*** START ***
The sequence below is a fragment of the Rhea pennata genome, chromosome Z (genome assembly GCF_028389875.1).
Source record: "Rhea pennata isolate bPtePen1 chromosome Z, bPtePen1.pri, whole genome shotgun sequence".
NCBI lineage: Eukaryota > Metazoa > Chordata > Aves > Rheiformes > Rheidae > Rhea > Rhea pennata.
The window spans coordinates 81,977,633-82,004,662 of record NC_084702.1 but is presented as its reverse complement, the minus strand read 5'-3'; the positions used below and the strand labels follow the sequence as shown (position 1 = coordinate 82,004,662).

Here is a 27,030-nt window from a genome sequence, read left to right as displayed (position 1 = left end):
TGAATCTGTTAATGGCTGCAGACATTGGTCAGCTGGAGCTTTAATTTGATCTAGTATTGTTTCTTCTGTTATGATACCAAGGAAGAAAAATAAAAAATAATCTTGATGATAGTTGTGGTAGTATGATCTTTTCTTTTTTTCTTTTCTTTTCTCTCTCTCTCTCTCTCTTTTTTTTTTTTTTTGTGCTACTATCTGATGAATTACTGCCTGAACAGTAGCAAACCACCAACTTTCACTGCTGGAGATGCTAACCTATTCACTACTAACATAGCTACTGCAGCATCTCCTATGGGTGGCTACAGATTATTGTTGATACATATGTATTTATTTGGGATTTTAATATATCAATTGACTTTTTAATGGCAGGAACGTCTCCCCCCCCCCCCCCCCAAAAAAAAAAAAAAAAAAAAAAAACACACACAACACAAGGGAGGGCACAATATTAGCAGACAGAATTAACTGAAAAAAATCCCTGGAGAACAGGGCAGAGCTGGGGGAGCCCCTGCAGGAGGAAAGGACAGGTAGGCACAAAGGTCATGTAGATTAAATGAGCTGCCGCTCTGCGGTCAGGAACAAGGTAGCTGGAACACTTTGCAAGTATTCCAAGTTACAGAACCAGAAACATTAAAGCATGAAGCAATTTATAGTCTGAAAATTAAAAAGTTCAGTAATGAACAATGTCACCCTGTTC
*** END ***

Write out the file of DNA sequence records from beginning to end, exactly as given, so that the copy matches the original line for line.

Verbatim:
The sequence below is a fragment of the Rhea pennata genome, chromosome Z (genome assembly GCF_028389875.1).
Source record: "Rhea pennata isolate bPtePen1 chromosome Z, bPtePen1.pri, whole genome shotgun sequence".
NCBI lineage: Eukaryota > Metazoa > Chordata > Aves > Rheiformes > Rheidae > Rhea > Rhea pennata.
The window spans coordinates 81,977,633-82,004,662 of record NC_084702.1 but is presented as its reverse complement, the minus strand read 5'-3'; the positions used below and the strand labels follow the sequence as shown (position 1 = coordinate 82,004,662).

Here is a 27,030-nt window from a genome sequence, read left to right as displayed (position 1 = left end):
TGAATCTGTTAATGGCTGCAGACATTGGTCAGCTGGAGCTTTAATTTGATCTAGTATTGTTTCTTCTGTTATGATACCAAGGAAGAAAAATAAAAAATAATCTTGATGATAGTTGTGGTAGTATGATCTTTTCTTTTTTTCTTTTCTTTTCTCTCTCTCTCTCTCTCTTTTTTTTTTTTTTTGTGCTACTATCTGATGAATTACTGCCTGAACAGTAGCAAACCACCAACTTTCACTGCTGGAGATGCTAACCTATTCACTACTAACATAGCTACTGCAGCATCTCCTATGGGTGGCTACAGATTATTGTTGATACATATGTATTTATTTGGGATTTTAATATATCAATTGACTTTTTAATGGCAGGAACGTCTCCCCCCCCCCCCCCCCAAAAAAAAAAAAAAAAAAAAAAAACACACACAACACAAGGGAGGGCACAATATTAGCAGACAGAATTAACTGAAAAAAATCCCTGGAGAACAGGGCAGAGCTGGGGGAGCCCCTGCAGGAGGAAAGGACAGGTAGGCACAAAGGTCATGTAGATTAAATGAGCTGCCGCTCTGCGGTCAGGAACAAGGTAGCTGGAACACTTTGCAAGTATTCCAAGTTACAGAACCAGAAACATTAAAGCATGAAGCAATTTATAGTCTGAAAATTAAAAAGTTCAGTAATGAACAATGTCACCCTGTTC